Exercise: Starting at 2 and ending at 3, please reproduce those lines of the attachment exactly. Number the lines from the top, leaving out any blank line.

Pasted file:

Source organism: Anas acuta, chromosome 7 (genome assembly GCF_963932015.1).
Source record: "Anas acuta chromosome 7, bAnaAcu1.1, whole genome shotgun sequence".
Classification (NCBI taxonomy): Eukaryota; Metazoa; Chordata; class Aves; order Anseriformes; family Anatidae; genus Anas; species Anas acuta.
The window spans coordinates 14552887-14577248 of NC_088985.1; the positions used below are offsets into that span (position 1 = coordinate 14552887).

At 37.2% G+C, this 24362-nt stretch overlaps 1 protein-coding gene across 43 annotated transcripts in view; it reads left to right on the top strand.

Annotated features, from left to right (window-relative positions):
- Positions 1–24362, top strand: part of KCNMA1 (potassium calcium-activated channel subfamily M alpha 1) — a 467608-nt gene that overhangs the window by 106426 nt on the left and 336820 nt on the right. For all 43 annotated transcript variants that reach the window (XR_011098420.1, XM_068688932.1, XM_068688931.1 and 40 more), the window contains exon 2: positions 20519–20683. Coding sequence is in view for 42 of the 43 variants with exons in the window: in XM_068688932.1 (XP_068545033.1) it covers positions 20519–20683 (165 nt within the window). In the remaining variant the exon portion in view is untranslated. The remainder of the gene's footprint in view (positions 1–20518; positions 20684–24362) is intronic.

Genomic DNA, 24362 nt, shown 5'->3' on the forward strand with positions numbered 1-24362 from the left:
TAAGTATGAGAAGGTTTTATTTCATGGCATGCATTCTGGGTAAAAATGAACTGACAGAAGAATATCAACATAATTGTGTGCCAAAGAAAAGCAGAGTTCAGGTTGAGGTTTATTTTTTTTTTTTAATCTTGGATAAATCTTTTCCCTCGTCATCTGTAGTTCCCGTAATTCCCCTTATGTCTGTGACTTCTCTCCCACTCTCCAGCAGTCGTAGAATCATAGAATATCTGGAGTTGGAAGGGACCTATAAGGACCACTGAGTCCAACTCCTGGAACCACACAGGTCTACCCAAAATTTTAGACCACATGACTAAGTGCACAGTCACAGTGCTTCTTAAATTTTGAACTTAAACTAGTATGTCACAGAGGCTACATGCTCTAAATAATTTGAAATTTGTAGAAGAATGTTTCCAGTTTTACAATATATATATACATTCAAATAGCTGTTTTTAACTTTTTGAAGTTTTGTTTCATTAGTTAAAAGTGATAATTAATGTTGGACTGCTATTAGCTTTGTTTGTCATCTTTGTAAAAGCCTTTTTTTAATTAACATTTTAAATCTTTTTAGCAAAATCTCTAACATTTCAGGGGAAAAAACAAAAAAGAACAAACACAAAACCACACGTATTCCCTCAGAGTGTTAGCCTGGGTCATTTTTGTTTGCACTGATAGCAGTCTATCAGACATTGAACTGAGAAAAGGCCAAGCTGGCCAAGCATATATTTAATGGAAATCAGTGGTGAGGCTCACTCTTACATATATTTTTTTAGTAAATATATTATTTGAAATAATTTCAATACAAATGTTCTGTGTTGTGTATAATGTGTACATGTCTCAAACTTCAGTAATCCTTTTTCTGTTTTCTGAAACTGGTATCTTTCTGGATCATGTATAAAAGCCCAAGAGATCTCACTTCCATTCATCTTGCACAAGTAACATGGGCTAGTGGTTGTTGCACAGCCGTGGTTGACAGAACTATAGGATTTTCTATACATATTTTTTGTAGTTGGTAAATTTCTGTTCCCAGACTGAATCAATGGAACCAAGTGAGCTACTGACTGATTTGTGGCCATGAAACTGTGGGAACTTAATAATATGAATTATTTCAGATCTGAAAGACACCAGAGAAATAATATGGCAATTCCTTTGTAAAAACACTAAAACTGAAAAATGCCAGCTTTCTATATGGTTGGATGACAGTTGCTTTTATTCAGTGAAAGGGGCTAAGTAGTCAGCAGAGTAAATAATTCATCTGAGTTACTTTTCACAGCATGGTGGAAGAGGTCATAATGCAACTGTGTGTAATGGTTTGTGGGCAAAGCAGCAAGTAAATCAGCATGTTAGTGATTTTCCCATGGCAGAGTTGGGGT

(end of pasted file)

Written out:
Source record: "Anas acuta chromosome 7, bAnaAcu1.1, whole genome shotgun sequence".
Classification (NCBI taxonomy): Eukaryota; Metazoa; Chordata; class Aves; order Anseriformes; family Anatidae; genus Anas; species Anas acuta.